“We were overwhelmed with emotions that ranged from totally freaked out because it happened so fast to completely overjoyed,” she says. “But the second we laid eyes on her we knew that it was as God intended…she was meant to be with us.”
It was fairly sudden because the birth mom had fled a violent situation, according to what the agency told them, she says.
“The birth mom had already signed the necessary documents to terminate [parental] rights, but we had not yet received the birth father’s termination,” says Alyssa, 32.
The agency began the process after the child arrived at their home, she says.
They never had a legal custody order of the child, and were technically acting as ‘a friend or aunt and uncle’ to provide temporary housing while awaiting formal paperwork, Alyssa says.
The child is half Native American on her birth father’s side, Alyssa says, adding they knew of her native heritage when they began the process.
The Olsens will likely no longer be able to adopt the child. She is currently traveling through the foster care system until her court date, where she will either be permanently placed or remain in the tribal system, Alyssa says.
“We will not be allowed to participate in her court hearing at all,” she says, adding that she hopes the birth mother can get legal assistance so she’s at least represented at the hearing.
“As you can imagine, her birth mother does not have the resources to pay for legal counsel and finding a lawyer that can operate in tribal court is not an easy feat,” she says.
While she knew little about the Indian Child Welfare Act before the baby was taken from them, she’s been doing research on it since and understands its purpose, she says.
“Bluntly, public and private agencies were taking native children from their homes and placing them in white families in a very racist and discriminating fashion,” she says. “This piece of legislation was intended to protect native children and families from being unjustly torn apart.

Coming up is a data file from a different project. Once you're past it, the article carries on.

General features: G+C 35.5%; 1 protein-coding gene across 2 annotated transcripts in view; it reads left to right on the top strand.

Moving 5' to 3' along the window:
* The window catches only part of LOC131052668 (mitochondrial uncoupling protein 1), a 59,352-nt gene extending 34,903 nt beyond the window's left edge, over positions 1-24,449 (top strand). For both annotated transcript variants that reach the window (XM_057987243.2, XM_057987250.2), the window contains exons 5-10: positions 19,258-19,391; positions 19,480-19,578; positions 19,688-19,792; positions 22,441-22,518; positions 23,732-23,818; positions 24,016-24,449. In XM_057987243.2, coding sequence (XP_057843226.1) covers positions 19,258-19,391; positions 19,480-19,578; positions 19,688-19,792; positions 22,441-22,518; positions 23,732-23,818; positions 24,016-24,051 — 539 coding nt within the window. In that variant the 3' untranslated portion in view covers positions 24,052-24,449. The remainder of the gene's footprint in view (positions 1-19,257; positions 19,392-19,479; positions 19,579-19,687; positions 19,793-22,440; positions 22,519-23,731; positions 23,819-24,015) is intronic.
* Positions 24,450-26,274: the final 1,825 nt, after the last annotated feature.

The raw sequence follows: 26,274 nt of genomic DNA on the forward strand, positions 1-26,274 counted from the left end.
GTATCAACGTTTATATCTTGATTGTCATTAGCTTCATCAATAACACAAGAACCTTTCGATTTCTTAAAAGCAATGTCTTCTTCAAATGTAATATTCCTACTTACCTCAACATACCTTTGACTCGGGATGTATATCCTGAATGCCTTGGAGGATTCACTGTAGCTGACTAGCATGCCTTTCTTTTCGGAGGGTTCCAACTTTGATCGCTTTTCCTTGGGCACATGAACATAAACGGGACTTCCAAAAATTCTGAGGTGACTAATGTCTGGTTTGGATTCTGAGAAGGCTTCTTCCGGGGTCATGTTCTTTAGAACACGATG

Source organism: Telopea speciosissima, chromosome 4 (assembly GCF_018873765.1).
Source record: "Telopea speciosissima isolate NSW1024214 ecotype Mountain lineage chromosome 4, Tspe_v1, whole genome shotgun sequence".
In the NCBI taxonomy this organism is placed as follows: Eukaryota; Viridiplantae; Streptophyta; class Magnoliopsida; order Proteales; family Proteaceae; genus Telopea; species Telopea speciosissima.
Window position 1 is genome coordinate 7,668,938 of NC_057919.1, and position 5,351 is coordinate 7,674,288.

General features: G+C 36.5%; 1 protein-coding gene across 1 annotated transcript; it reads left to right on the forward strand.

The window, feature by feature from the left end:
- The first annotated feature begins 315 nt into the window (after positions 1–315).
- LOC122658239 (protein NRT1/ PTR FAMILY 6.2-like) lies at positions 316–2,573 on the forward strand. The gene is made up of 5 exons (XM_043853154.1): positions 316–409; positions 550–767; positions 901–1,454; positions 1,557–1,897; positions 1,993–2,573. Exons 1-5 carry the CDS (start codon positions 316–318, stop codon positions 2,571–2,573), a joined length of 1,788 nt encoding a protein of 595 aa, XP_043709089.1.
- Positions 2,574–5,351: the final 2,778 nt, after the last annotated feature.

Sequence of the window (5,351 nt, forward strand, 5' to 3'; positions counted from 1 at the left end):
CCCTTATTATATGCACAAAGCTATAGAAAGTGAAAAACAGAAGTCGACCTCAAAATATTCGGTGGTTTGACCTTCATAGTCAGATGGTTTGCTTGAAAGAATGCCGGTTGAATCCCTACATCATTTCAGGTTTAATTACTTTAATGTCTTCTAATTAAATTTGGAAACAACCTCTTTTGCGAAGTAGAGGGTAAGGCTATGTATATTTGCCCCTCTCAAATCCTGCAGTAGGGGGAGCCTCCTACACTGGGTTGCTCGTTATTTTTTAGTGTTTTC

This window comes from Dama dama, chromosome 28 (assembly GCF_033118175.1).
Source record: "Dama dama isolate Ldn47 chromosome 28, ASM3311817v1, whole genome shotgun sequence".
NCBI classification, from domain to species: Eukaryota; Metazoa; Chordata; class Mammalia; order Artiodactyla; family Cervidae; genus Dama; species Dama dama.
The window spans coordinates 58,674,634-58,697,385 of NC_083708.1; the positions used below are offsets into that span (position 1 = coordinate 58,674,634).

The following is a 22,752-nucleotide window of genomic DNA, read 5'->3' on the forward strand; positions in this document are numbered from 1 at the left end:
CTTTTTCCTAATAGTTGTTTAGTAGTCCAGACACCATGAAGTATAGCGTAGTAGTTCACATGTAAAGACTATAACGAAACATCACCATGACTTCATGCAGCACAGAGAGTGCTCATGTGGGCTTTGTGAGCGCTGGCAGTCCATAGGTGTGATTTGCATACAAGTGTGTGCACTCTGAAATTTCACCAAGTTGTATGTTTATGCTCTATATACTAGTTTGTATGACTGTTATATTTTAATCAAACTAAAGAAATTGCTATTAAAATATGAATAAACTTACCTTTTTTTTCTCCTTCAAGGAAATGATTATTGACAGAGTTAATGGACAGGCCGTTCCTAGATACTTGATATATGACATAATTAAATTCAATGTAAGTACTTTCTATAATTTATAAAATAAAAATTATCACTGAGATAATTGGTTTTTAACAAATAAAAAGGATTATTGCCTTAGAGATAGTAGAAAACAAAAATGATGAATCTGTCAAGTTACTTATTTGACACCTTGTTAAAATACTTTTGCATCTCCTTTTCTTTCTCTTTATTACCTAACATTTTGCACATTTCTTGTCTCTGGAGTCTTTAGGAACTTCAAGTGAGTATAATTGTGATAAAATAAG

“What we do not understand is why tribes find it necessary to utilize it in the way they have with us,” she says. “One of our biggest questions remains, ‘What are they gaining? Why have they forfeited the well-being of one of their own children to exercise this law?’ It is something that we just cannot wrap our brains around.”
The law was applied in California on Monday, where the Los Angeles County Department of Children and Family Service took the Page family’s longtime foster child Lexi, who is 1/64th Choctaw, to live with extended family in Utah under court order. The family subsequently filed an appeal to the California Supreme Court in order to regain custody of Lexi, who they wished to adopt. On Thursday night, protesters gathered in front of the federal courthouse in Los Angeles to send a message to lawmakers.
The National Indian Child Welfare Association said in a statement that the Page family had been aware that Lexi’s relatives, who also care for her biological half-sister, wanted custody of the girl for several years.
Alyssa wants to make sure no one else has to go through the nightmare she and her husband have experienced.
“Our hope now is that this heartbreak can be redeemed through advocating for change in this outdated legislation,” she says, “so that children like our daughter and Lexi are no longer treated like property that can be moved and thrown around without regard to their intrinsic humanity.” [IMAGE “4” “” “std” ]